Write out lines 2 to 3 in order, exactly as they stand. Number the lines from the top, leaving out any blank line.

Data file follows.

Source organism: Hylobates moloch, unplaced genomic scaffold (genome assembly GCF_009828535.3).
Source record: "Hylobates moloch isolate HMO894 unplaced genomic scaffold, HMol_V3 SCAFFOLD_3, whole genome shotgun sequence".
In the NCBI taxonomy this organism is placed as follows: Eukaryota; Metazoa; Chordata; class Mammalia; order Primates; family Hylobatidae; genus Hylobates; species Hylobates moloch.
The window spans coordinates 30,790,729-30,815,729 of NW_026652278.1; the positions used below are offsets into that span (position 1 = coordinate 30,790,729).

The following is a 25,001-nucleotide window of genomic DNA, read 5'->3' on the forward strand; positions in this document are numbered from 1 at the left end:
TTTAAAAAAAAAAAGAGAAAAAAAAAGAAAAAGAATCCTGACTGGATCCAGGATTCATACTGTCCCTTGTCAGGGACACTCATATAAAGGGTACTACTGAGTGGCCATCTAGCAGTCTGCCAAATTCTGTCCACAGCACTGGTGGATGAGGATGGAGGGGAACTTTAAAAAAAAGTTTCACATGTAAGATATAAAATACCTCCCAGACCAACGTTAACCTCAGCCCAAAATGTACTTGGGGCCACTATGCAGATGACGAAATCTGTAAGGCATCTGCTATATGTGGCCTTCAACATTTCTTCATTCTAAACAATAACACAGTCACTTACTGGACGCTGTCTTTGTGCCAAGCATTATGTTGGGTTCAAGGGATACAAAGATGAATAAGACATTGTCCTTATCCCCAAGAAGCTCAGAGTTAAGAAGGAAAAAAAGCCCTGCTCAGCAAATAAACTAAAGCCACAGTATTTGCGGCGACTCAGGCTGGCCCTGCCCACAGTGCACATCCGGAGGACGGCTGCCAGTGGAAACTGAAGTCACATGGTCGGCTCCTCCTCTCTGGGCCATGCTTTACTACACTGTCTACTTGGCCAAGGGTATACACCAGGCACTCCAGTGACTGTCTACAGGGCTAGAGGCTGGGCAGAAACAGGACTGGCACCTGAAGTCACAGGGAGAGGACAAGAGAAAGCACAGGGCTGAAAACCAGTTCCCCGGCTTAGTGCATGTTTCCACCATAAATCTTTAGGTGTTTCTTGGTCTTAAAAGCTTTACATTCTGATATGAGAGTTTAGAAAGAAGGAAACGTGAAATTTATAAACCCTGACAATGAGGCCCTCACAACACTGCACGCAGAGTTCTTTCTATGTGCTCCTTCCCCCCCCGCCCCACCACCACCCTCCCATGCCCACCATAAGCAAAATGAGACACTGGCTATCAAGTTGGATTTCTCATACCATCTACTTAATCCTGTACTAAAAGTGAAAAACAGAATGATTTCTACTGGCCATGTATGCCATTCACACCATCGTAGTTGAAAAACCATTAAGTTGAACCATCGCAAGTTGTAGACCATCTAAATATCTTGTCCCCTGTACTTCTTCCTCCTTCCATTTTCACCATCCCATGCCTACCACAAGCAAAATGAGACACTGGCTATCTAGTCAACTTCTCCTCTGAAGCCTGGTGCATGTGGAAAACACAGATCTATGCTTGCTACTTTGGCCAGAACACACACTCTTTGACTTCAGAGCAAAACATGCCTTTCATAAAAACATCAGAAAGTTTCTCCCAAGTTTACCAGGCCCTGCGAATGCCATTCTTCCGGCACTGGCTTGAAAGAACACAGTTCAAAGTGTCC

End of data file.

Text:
Source record: "Hylobates moloch isolate HMO894 unplaced genomic scaffold, HMol_V3 SCAFFOLD_3, whole genome shotgun sequence".
In the NCBI taxonomy this organism is placed as follows: Eukaryota; Metazoa; Chordata; class Mammalia; order Primates; family Hylobatidae; genus Hylobates; species Hylobates moloch.